Cushing's Disease in Hamsters

Written by stephanie fagnani
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Cushing's Disease in Hamsters
Cushing's disease causes a pituitary tumour. (Hamster image by Annekathrin Kohout from Fotolia.com)

As more veterinarians increasingly focus on the small animal pet population, more diseases once thought to be exclusive to humans and dogs are being diagnosed within the hamster world. From cancer to skin infections to diseases that affect internal organs, the advancement of medical treatments for hamsters is on the rise. Only skilled veterinarians who specialise in exotic and non-traditional pets will be able to properly diagnose a condition as serious as Cushing's disease, which involves a life-altering tumour.

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Identification

Cushing's disease, which is also known as hyperadrenocorticism, is essentially a tumour of the pituitary gland that affects hormonal functions. The presence of the tumour causes an overproduction of cortisol, which in turn leads to an increased level of glucocorticoid hormones. Seen often in dogs, the disease is also being diagnosed among the pet hamster community.

Effects

According to HamsterCentral.com, some of the most prominent symptoms of Cushing's disease in hamsters include weight loss, hair loss (particularly on the hamster's undercarriage, near its hip scent glands or above its tail), dry and flaky skin, loss of skeletal muscles, increased thirst and urine output, and dark pigment patches on the skin.

Time Frame

Hamsters tend to start showing signs of having Cushing's disease after the age of 1 year old, which is also when they start to enter their senior year. As with many hamster diseases, Cushing's tends to progress rapidly, most noticeably in the form of excessive hair loss. While the exact length of time a hamster can live with Cushing's is unknown, once the disease has been discovered, the owner can do things like provide extra bedding for their pet as they lose hair.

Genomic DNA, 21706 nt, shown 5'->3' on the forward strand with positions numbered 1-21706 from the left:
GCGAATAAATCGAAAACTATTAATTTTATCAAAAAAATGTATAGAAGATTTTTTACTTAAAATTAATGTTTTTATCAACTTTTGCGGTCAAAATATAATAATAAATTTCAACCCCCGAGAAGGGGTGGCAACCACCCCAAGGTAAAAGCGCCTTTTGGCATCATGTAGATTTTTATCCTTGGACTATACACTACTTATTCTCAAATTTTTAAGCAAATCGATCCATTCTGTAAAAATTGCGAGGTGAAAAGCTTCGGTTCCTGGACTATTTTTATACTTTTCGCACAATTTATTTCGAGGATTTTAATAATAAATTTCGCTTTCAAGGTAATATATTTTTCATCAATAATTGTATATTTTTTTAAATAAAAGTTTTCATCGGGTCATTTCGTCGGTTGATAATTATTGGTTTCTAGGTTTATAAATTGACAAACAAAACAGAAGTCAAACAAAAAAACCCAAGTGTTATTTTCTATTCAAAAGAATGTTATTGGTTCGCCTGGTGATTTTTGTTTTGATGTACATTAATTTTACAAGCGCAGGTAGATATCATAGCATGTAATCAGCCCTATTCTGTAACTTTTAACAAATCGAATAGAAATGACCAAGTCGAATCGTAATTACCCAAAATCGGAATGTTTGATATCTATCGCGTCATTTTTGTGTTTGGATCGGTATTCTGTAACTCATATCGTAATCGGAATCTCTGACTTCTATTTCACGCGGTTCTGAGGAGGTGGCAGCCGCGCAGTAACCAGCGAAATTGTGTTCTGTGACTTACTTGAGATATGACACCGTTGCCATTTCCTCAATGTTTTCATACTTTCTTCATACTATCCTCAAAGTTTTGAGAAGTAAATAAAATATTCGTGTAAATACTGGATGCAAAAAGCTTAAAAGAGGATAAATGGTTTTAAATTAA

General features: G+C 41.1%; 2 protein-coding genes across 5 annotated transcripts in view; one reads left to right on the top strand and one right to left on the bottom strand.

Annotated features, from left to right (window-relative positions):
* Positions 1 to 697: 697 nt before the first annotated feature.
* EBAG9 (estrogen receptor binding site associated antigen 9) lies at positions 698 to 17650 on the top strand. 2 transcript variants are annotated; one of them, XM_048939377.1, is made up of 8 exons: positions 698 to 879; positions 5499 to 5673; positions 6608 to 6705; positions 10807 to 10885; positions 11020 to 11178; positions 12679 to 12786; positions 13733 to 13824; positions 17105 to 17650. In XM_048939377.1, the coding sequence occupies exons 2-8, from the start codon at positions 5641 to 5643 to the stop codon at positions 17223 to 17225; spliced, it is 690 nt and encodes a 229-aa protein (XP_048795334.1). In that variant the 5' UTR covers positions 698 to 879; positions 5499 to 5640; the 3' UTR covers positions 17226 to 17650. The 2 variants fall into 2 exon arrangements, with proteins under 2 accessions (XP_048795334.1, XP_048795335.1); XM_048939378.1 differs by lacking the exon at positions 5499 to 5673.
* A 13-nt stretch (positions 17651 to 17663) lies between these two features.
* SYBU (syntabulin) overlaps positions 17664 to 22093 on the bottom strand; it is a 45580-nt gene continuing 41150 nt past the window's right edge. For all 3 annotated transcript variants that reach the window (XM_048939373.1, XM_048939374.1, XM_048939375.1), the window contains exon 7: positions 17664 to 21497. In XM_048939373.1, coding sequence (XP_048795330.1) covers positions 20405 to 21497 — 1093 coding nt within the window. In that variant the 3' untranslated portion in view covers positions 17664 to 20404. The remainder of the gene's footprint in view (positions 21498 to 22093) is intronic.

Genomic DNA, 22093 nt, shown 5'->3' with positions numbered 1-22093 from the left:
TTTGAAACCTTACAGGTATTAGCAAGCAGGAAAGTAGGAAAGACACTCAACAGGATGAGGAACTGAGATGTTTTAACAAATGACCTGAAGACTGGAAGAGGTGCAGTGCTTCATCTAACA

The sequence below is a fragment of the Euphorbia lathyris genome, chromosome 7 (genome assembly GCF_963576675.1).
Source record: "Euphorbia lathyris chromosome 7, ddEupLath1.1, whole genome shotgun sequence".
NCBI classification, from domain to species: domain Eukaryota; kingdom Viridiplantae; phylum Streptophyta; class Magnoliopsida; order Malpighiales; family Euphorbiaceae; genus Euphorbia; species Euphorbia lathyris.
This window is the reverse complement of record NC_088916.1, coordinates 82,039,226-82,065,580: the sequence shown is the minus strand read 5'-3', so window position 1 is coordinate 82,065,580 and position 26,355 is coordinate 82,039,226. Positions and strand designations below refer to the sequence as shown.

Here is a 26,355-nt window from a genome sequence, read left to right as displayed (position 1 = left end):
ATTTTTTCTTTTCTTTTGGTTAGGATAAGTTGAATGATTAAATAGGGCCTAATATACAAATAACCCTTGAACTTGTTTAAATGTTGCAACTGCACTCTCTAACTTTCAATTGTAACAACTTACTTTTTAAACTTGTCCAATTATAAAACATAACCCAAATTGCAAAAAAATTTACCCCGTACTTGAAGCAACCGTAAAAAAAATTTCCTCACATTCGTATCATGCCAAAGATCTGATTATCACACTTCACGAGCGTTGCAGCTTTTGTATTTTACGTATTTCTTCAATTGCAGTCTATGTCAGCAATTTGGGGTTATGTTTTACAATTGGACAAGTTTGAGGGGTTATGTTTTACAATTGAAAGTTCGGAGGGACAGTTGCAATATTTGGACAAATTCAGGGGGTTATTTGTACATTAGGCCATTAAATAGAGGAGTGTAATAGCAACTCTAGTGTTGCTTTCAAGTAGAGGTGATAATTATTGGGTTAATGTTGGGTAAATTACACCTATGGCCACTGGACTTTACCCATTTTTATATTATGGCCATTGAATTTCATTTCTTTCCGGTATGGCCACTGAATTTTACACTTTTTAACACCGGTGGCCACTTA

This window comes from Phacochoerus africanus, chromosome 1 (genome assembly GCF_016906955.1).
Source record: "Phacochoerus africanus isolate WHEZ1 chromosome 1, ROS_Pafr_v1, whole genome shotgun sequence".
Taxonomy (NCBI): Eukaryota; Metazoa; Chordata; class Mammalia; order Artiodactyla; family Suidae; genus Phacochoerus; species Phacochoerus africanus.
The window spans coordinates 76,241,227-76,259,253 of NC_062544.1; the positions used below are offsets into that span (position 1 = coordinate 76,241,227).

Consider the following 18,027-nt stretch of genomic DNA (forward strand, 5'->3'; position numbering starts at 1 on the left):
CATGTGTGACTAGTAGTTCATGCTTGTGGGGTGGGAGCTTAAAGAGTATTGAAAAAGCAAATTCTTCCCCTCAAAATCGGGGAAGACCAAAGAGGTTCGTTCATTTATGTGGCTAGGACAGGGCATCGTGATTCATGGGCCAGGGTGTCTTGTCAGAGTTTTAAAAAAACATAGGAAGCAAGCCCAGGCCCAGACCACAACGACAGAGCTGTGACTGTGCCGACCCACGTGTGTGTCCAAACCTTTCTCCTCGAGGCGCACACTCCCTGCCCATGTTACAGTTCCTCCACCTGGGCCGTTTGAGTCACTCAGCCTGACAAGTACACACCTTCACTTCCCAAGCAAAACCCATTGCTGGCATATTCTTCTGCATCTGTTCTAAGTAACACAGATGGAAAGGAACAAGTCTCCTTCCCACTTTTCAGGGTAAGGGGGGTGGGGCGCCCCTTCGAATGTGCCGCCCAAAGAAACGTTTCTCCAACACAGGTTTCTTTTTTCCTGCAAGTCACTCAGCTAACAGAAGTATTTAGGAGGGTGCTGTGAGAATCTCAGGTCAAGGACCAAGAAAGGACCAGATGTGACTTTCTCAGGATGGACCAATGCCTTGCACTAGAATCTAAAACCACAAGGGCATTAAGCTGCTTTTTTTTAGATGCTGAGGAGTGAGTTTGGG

Considerations

The symptoms of Cushing's disease mimic those of other diseases, so often proper diagnosis is not made until the disease is advanced. For example, increased water intake and urine output are also symptoms of kidney disease and diabetes, while excessive hair loss is often immediately attributed to parasitic infestations, such as those brought on by mites or mange.

Warning

Hamsters have extremely short lifespans, and the best thing a pet owner can do is to observe their hamster closely and immediately report any changes in appearance or behaviour to a veterinarian. Disease tends to progress rapidly among these rodents, and even if a cure is not available, palliative care often is. This can help prolong and improve the quality of the life the hamster has left.

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